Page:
A couple of Republican senators also pose problems against which Sparks must build in some safeguards. State Sen. Randolph Townsend of Reno and U.S. Sen. John Ensign of Gomorrah South have been introducing anti-consumer legislation. If Ensign's current corporate welfare proposal passes, it will eliminate payment of franchise fees, dooming public, educational and governmental access stations across the country. It will also remove what little regulatory power municipalities have left after the disastrous Clinton-Gore-Gingrich Telecommunications Act of 1996.

Ensign actually thinks that the 1996 giveaway didn't go far enough!

The most important issue to consumers is teeth. At the recommendation of the corporate-friendly McNeely Administration, the Reno City Council removed most of the tough enforcement policies recommended by its citizens committee.

Companies using public rights-of-way are most vulnerable at franchise renewal time. That's why they like long contracts (which incidentally make them look good to bankers when they need financing). Reno chose to sell out for 30 pieces of silver. Sparks can protect its ratepayers.

In finding Charter in wholesale noncompliance last month, Reno's committee noted that Charter doesn't even keep records on where its complaints originate. How can Sparks monitor performance if Charter doesn't know if complaints are coming from Sparks?

All Reno cared about was upfront cash. "The more years we gave them, the more money we got," said anti-consumer councilman Dave Aiazzi in endorsing a ludicrous 15-year deal last year. He added that Charter should get a long term renewal because "we owe it to the workers of Charter to know they are going to have jobs for 15 years." Three months later, Charter moved its customer service center to Vancouver — the same place that doesn't differentiate between Sparks and Carson City.

Sparks has taken a major step in the right direction by charging the Citizens Advisory Committee with this responsibility. Now, the city must lead the committee by giving it specific tasks.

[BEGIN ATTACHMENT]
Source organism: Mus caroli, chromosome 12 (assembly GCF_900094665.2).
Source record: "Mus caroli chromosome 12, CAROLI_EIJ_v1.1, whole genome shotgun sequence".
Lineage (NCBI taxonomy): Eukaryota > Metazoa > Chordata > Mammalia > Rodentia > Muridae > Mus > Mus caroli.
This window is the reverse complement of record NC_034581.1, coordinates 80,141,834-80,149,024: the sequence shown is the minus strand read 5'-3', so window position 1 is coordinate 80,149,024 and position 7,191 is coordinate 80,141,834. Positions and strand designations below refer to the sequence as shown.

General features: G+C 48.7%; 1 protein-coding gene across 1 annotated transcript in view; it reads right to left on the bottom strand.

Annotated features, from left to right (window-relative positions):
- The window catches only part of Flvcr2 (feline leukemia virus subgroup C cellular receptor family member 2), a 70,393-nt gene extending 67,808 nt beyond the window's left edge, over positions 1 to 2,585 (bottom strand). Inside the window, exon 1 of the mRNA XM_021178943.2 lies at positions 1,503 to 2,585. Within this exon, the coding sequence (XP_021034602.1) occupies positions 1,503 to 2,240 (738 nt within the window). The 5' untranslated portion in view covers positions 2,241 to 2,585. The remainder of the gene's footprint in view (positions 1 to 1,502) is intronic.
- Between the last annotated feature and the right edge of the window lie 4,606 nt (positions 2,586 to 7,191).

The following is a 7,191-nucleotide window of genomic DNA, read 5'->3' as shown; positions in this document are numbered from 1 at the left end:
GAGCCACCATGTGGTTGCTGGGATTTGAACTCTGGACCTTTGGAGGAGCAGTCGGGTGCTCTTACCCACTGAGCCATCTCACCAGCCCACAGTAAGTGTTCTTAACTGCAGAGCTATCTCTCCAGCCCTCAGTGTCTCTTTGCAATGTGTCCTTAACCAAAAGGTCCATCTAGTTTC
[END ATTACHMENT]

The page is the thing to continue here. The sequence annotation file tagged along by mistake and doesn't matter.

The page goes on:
Energetic citizens will make the city proud. The Reno committee's members performed world class work. I was proud to serve with them. Had the citizen recommendations been followed, Reno today would have a national model cable franchise. Now, Sparks has the opportunity to learn from Reno's wholesale mistakes and create a masterpiece of fairness for the Rail City.

Be well. Raise hell.

Smoking Guns...

PLAYING SURVIVOR AT CITY HALL: Reno Cable Committee survives second extermination attempt of the year

     Reno Gazette-Journal 12-2-2005

GUEST EDITORIAL: Citizens still need cable TV committee
by Reno committee member Joe Dowden
     Reno Gazette-Journal 11-30-2005

Fire at Will and Whack the Messenger: Dec. 1 Reno City Council agenda drips with irony, BARBWIRE 11-27-2005

OUTRAGE UPDATE: The Reno City Council, for the second time this year, schedules the execution of its Citizens Cable Compliance Committee. Time to raise hell at city hall on Dec. 1.

Sparks citizens committee holds cable franchise hearing
     Daily Sparks Tribune 11-22-2005

Andrew Barbano's testimony before the Sparks Citizens Advisory Committee, 11-19-2005

Cable Consumers Cringe, BARBWIRE 11-13-2005

We're having a hearing, but watch what you say
     BARBWIRE 11-6-2005

Granting of Cable Franchise Irks Cox; Las Vegas Sun, 11-12-2005

Henderson cable skirmish delayed; Cox given more time to review proposal; Las Vegas Sun, 11-17-2005

...and more ammo

The Unofficial Website of the Perennially Endangered but Everlastingly Interesting City of Reno Citizens Cable Compliance Committee

The 2003 legislative fight for cable consumers

The history of government access TV in Las Vegas
Former Las Vegas City Councilman Steve Miller
on the Greenspun cable empire

Las Vegas Tribune, March 28, 2000

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Copyright © 1996, 1997, 2005 Andrew Barbano

Andrew Barbano is a 37-year Nevadan and editor of He served on SNCAT's founding board. Barbwire by Barbano has originated in the Daily Sparks (Nev.) Tribune since 1988.